The 56th Commission on the Status of Women, held in New York from 27 February to 9 March 2012, takes on the challenge of empowering rural women and acknowledging their crucial role in the eradication of hunger and poverty. The Commission is the principal policy-making body dedicated exclusively to gender equality and the advancement of women worldwide.
On 29 February, from 4:30 to 6:00 p.m. at the Church Center for the UN (777 UN Plaza) in New York, a panel will discuss ways to support the reproductive health issues of rural women, focusing on projects in Uganda, in Papua New Guinea and through the Campaign to End Fistula.
For women who live in remote rural areas, limited transportation options make it difficult to access a skilled health care provider during pregnancy and labour, or to get emergency care when childbirth complications arise. Roads and transportation are often rudimentary, and hospitals and health centres are spread over wide distances.
“From some rural villages, it can literally take days for a woman to get to a hospital that can perform an emergency Caesarean section, and by then it is often too late to save the baby or prevent a serious birth injury such as obstetric fistula. Tragically, all too often, the mother dies as well,” explains Gillian Slinger, Technical Specialist for Obstetric Fistula and UNFPA Coordinator of the global Campaign to End Fistula.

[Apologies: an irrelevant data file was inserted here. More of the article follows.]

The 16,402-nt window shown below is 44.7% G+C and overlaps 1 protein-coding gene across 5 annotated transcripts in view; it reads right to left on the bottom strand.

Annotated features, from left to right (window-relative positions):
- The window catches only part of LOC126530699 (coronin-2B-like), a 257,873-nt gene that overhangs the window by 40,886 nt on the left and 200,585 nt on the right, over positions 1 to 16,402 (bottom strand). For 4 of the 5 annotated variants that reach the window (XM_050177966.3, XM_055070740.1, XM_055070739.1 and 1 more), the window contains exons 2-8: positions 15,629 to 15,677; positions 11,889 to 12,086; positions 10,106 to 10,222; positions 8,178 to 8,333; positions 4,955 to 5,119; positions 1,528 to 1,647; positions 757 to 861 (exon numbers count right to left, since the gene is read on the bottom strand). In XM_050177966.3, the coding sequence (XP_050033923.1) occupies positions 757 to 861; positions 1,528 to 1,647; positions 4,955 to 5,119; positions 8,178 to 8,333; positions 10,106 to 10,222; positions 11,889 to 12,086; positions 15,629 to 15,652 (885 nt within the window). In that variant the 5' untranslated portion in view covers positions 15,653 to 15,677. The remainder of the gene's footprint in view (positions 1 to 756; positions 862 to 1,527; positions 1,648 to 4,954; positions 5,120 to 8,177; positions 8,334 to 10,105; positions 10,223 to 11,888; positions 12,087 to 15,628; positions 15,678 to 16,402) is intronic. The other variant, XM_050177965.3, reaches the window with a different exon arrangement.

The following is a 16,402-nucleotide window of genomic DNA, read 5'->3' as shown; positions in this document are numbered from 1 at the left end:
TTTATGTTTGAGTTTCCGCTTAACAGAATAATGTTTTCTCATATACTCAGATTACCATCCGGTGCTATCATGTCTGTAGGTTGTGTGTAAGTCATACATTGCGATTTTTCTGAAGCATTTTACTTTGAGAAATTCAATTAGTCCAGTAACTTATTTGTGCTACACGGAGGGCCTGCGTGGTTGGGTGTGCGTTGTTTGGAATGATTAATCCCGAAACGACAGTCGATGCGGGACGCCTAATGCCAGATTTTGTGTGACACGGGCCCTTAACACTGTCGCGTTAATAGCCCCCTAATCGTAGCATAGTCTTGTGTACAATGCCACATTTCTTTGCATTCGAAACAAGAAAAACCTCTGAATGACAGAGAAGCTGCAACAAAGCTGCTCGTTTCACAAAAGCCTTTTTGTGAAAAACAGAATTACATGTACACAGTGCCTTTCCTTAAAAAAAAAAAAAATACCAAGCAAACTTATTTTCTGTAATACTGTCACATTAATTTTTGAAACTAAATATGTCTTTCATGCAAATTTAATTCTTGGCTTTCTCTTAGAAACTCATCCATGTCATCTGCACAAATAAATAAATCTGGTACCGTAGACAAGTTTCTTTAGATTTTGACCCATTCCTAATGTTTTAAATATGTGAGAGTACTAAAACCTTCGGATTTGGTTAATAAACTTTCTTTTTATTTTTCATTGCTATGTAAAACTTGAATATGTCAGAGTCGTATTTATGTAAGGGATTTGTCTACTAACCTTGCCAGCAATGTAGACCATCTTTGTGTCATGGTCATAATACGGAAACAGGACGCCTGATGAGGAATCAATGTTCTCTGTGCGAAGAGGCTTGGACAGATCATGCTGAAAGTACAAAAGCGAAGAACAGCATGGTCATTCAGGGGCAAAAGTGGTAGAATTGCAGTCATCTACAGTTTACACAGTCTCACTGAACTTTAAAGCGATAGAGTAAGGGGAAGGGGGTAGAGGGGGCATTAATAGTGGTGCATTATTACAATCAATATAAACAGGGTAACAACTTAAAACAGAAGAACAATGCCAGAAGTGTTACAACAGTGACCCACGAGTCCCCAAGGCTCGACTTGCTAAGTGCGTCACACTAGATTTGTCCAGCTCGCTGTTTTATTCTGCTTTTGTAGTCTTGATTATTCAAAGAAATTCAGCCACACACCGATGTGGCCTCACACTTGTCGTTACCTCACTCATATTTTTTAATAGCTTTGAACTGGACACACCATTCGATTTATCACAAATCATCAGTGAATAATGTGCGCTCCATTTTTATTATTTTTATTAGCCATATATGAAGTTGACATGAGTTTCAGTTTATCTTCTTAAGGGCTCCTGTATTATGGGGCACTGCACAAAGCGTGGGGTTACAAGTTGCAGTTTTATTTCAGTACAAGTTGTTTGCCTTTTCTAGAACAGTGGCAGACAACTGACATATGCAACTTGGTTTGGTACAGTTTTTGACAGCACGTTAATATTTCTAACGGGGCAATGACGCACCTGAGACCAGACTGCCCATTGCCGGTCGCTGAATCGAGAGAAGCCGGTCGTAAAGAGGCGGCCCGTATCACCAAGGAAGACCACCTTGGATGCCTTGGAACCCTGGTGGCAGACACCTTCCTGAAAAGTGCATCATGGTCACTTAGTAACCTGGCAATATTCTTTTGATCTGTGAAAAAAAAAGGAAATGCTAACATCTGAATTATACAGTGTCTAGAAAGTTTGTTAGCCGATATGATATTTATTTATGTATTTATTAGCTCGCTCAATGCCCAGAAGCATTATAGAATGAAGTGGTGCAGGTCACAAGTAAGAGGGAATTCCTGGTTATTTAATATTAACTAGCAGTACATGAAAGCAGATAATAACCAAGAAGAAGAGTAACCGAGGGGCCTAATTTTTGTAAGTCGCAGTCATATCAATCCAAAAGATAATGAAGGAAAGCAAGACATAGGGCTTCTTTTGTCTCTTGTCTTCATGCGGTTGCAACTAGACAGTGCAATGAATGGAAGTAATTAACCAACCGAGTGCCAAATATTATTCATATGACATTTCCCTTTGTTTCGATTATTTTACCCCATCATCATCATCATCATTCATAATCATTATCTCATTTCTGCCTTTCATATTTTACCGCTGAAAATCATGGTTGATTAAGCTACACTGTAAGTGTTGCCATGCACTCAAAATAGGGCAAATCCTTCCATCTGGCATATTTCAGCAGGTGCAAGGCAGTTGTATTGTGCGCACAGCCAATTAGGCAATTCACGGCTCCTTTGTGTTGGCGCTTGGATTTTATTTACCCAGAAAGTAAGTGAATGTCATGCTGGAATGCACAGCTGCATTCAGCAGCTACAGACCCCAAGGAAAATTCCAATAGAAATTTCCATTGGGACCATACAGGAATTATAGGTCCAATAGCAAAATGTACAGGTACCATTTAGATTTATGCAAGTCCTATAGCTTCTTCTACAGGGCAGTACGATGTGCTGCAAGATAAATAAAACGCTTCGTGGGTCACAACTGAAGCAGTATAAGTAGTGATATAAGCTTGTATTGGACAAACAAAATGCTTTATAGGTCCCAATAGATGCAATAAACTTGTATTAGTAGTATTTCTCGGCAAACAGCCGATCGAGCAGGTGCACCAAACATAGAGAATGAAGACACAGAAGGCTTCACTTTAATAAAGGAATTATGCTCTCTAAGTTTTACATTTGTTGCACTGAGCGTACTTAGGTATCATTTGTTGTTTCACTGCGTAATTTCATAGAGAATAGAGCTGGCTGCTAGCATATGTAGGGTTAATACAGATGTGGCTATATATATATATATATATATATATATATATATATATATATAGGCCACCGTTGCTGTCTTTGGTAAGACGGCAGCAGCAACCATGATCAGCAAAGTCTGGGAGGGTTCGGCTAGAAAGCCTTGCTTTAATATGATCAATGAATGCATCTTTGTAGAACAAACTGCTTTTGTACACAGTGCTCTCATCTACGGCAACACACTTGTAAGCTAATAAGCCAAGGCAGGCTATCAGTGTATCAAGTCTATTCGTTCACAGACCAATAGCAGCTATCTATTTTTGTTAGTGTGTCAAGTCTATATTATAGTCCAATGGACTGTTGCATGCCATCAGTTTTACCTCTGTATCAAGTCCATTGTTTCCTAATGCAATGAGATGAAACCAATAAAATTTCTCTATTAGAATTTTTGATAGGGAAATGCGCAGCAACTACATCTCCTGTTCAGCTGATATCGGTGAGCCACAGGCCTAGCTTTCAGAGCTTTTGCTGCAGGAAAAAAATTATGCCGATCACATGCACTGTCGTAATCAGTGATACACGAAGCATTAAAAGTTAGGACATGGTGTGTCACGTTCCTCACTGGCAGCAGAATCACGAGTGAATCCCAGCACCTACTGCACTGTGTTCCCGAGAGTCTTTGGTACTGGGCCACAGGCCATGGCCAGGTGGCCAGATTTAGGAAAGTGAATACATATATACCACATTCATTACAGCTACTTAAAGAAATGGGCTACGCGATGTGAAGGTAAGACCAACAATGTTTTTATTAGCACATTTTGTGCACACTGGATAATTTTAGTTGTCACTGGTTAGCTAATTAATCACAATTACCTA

For Ms. Slinger, the women and girls living in rural areas are not only the most difficult to reach, but also the hardest hit by poverty: “They are usually the least educated and have less decisional power. Even in countries where national legislation guarantees women’s rights, those are more difficult to be enforced the farther you go from the capital. It is also not easy to challenge cultural traditions which can further perpetuate inequities and gender issues."
Women in a rural village in Northern Mozambique attend a meeting where information is shared by peer educators. Joint UNFPA/UNESCO program on sexual and reproductive health.
UNFPA has supported alternative transportation and m-health projects, crucial initiatives to enhance maternal health in rural areas. It also promotes incentives to get more doctors and midwives working in rural areas.
But for women from remote regions, innovative projects with maternity waiting homes are making the difference between life and death for the mother and the baby. “If complications arise, the woman can have specialized care in a health center. That’s vital for any pregnant woman, and especially in the future pregnancies of former fistula patients. For them, these facilities help to make sure they get an elective C-section, thus preventing a fistula recurrence, and ensuring well-being and moreover survival of mother and baby in subsequent pregnancies.”
Photos: Benedicte Desrus/Sipa Press (top) and Etienne Franca, UNFPA.